Poetical Works

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Roberts, 1880 - 789 ˹
 

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˹ 95 - Of old hast thou laid the foundation of the earth: and the heavens are the work of thy hands. They shall perish, but thou shalt endure: yea, all of them shall wax old like a garment; as a vesture shalt thou change them, and they shall be changed: But thou art the same, and thy years shall have no end.
˹ 149 - Elizabeth! Elizabeth!' (A sweeter woman ne'er drew breath Than my sonne's wife, Elizabeth.) 'The olde sea wall (he cried) is downe, The rising tide comes on apace. And boats adrift in yonder towne Go sailing uppe the market-place.' He shook as one that looks on death: 'God save you, mother!' straight he saith; 'Where is my wife, Elizabeth?' 'Good sonne, where Lindis winds away, With her two bairns I marked her long; And ere yon bells beganne to play Afar I heard her milking song.
˹ 151 - And didst thou visit him no more? Thou didst, thou didst my daughter deare; The waters laid thee at his doore, Ere yet the early dawn was clear. Thy pretty bairns in fast embrace, The lifted sun shone on thy face, Downe drifted to thy dwelling-place.
˹ 147 - I sat and spun within the doore, My thread brake off, I raised myne eyes ; The level sun, like ruddy ore, Lay sinking in the barren skies ; And dark against day's golden death She moved where Lindis wandereth, My sonne's faire wife, Elizabeth. "Cusha! Cusha! Cusha!" calling, Ere the early dews were falling, Farre away I heard her song. "Cusha'! Cusha!
˹ 150 - So farre, so fast the eygre drave, The heart had hardly time to beat, Before a shallow seething wave Sobbed in the grasses at oure feet: The feet had hardly time to flee Before it brake against the knee, And all the world was in the sea, Upon the roofe we...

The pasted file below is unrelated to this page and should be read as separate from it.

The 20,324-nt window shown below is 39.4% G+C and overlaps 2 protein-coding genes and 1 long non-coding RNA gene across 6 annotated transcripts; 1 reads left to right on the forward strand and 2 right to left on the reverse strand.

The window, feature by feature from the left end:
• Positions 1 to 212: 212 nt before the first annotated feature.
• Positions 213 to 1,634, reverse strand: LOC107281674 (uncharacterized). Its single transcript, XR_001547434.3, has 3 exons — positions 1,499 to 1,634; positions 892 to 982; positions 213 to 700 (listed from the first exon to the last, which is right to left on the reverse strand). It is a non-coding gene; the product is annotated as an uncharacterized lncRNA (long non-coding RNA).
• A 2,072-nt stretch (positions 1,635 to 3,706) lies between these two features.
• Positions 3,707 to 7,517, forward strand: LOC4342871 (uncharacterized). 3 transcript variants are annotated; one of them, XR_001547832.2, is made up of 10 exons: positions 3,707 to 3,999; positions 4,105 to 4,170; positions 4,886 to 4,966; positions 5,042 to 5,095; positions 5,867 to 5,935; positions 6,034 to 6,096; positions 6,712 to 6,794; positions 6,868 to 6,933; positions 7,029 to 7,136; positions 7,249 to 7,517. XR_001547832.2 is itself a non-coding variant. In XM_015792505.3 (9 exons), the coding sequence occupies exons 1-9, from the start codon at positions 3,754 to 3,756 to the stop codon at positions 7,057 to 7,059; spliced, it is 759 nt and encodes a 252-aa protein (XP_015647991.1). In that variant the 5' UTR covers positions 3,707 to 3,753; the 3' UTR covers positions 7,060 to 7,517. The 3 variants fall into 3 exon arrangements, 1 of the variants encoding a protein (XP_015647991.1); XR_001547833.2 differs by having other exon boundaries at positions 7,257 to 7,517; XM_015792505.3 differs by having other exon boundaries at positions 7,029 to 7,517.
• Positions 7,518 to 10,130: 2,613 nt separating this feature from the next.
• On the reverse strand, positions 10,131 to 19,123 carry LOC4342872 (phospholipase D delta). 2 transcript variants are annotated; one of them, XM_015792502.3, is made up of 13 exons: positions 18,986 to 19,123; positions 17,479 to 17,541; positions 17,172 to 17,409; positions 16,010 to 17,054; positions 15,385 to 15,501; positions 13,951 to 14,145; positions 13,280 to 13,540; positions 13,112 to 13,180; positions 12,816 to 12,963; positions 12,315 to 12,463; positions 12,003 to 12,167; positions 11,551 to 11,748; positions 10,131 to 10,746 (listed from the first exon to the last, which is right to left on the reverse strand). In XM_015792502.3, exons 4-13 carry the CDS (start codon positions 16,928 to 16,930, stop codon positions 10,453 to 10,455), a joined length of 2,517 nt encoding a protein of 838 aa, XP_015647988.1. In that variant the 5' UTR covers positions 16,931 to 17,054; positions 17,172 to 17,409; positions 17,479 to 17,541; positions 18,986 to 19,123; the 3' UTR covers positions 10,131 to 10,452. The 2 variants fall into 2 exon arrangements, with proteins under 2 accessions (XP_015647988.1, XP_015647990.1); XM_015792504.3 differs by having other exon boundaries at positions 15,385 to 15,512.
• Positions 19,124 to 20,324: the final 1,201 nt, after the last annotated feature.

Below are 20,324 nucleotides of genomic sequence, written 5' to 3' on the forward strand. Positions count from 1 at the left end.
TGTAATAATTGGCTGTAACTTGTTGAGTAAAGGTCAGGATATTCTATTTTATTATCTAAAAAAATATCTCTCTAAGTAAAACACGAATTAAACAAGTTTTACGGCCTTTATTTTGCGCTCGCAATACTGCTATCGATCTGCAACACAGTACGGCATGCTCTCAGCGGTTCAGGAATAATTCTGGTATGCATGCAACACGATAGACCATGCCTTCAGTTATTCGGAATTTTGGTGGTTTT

˹ 150 - With that he cried and beat his breast ; For, lo ! along the river's bed A mighty eygre reared his crest, And uppe the Lindis raging sped. It swept with thunderous noises loud ; Shaped like a curling snow-white cloud, Or like a demon in a shroud.
˹ 149 - Lindis flows To where the goodly vessels lie, And where the lordly steeple shows. They sayde, " And why should this thing be, What danger lowers by land or sea? They ring the tune of Enderby ! " For evil news from Mablethorpe, Of pyrate galleys warping...
˹ 165 - THERE'S no dew left on the daisies and - clover, There's no rain left in heaven : I've said my "seven times" over and over, Seven times one are seven. I am old, so old, I can write a letter ; My birthday lessons are done; The lambs play always, they know no better ; They are only one times one.
˹ 148 - Swift as an arrowe, sharpe and strong ; And all the aire, it seemeth mee, Bin full of floating bells (sayth shee), That ring the tune of Enderby. Alle fresh the level pasture lay, And not a shadowe mote be scene, Save where full fyve good miles away The steeple towered from out the greene ; And lo!
˹ 165 - They are only one times one. 0 moon! in the night I have seen you sailing And shining so round and low; You were bright! ah bright! but your light is failing You are nothing now but a bow. You moon, have you done something wrong in heaven That God has hidden your face? 1 hope if you have you will soon be forgiven, And shine again in your place.

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